Cameron
Prime Minister David Cameron revealed plans to make it harder for EU migrants to access the UK\'s welfare system (Reuters)

Net migration into the UK has risen year-on-year for the first time in two years, as 182,000 long-term migrants came to Britain this year, according to official figures.

The Office for National Statistics found 503,000 people immigrated to the UK in the year ending June 2013, down 14,000 on last year (517,000).

The research also revealed emigration is at its lowest level since 2001.

In the year ending June 2013, 320,000 emigrants left the UK, lower than the 349,000 people who emigrated during the previous year.

The ONS said the fall in emigration is driving an increase in net migration.

The body also found immigration of non-European Union citizens saw a "statistically significant" decrease to 242,000 in the year ending June 2013 from 282,000 the previous year.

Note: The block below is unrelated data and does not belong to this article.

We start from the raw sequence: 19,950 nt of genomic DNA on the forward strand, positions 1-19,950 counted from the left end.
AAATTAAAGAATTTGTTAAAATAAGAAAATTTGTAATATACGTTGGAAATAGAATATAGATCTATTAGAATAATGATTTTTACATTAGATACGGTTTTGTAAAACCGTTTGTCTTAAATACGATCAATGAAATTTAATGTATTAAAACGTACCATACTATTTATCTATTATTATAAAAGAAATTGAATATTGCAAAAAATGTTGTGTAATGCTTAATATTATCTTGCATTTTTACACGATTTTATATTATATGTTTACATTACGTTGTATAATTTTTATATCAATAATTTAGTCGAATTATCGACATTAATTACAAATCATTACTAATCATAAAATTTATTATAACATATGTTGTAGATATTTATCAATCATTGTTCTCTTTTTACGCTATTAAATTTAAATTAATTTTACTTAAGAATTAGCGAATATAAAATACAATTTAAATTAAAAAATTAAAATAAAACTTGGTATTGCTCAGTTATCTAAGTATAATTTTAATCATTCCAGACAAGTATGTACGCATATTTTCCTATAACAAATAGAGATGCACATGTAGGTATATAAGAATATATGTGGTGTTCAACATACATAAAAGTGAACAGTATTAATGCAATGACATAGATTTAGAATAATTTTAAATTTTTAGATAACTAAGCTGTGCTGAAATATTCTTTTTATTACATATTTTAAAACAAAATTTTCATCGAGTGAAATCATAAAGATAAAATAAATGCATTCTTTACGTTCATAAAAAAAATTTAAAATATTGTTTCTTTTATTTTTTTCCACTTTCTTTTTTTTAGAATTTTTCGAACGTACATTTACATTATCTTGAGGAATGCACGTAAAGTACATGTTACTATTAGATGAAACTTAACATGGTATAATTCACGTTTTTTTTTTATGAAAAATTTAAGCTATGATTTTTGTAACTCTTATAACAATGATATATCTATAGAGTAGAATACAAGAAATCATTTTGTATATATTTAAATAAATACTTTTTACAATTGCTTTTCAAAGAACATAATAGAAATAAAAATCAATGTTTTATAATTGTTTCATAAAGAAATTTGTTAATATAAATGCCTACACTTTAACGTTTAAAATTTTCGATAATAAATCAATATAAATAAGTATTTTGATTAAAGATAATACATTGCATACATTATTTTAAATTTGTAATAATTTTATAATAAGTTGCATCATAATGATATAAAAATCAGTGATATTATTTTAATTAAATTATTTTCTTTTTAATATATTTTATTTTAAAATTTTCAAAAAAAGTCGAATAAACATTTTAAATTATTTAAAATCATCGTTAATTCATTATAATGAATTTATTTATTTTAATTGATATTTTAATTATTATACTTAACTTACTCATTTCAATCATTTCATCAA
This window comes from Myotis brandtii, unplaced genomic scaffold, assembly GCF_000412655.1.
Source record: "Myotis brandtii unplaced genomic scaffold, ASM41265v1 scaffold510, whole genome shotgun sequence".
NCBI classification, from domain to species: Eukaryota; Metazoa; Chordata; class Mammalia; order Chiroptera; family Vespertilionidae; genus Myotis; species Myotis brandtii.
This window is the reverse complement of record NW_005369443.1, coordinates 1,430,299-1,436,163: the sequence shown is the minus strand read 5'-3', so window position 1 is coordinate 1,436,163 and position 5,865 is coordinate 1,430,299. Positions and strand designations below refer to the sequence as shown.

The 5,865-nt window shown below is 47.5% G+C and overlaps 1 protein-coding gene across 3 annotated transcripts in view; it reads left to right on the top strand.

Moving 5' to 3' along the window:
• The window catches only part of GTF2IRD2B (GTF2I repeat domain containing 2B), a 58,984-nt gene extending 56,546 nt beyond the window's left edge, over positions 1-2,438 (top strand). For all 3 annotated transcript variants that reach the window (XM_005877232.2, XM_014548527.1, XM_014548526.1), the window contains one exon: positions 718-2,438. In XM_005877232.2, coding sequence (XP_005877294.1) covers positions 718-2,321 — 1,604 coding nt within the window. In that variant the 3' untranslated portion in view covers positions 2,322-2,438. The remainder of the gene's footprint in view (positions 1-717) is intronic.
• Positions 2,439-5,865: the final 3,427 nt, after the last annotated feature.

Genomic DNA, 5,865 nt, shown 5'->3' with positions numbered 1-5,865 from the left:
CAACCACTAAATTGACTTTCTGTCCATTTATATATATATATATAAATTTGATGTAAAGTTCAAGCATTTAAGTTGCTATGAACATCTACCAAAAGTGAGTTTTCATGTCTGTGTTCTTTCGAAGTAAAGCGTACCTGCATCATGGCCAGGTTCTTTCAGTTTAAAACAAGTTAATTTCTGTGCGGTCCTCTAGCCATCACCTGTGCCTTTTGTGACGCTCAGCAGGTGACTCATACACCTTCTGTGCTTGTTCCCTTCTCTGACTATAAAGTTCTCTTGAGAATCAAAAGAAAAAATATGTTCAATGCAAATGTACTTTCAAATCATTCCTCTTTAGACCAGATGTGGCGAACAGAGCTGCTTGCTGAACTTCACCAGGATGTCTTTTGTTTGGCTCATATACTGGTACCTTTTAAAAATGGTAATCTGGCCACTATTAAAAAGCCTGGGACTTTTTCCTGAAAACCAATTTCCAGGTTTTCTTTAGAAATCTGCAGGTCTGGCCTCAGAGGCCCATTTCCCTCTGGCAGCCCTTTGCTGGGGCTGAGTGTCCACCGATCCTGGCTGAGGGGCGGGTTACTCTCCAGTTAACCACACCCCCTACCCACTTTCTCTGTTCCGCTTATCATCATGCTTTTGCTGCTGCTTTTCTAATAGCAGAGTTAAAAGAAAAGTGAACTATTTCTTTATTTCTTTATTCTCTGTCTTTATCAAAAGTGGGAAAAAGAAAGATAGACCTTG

The ONS said 1.9 million visitor visas were issued in the year ending September, 2013 - 256,367 more than the previous year.

Cameron Targets Migrants

The figures follow the news that Prime Minister David Cameron wants to make it harder for EU migrants to access the UK's welfare system and tackle "benefit tourism" in Britain.

The Conservative party leader's comments come before EU restrictions on Bulgarian and Romania migrants expire in January, enabling them to freely travel and work in the UK.

Cameron hopes to reassure the public that there will not be a wave of immigrants from the two EU states, while countering the UK Independence Party's "open-door immigration" opposition ahead of the European elections next year.

The prime minister told the Financial Times that, among other things, he wanted to change the law so that new EU migrants would have to wait three months before they could access unemployment benefits.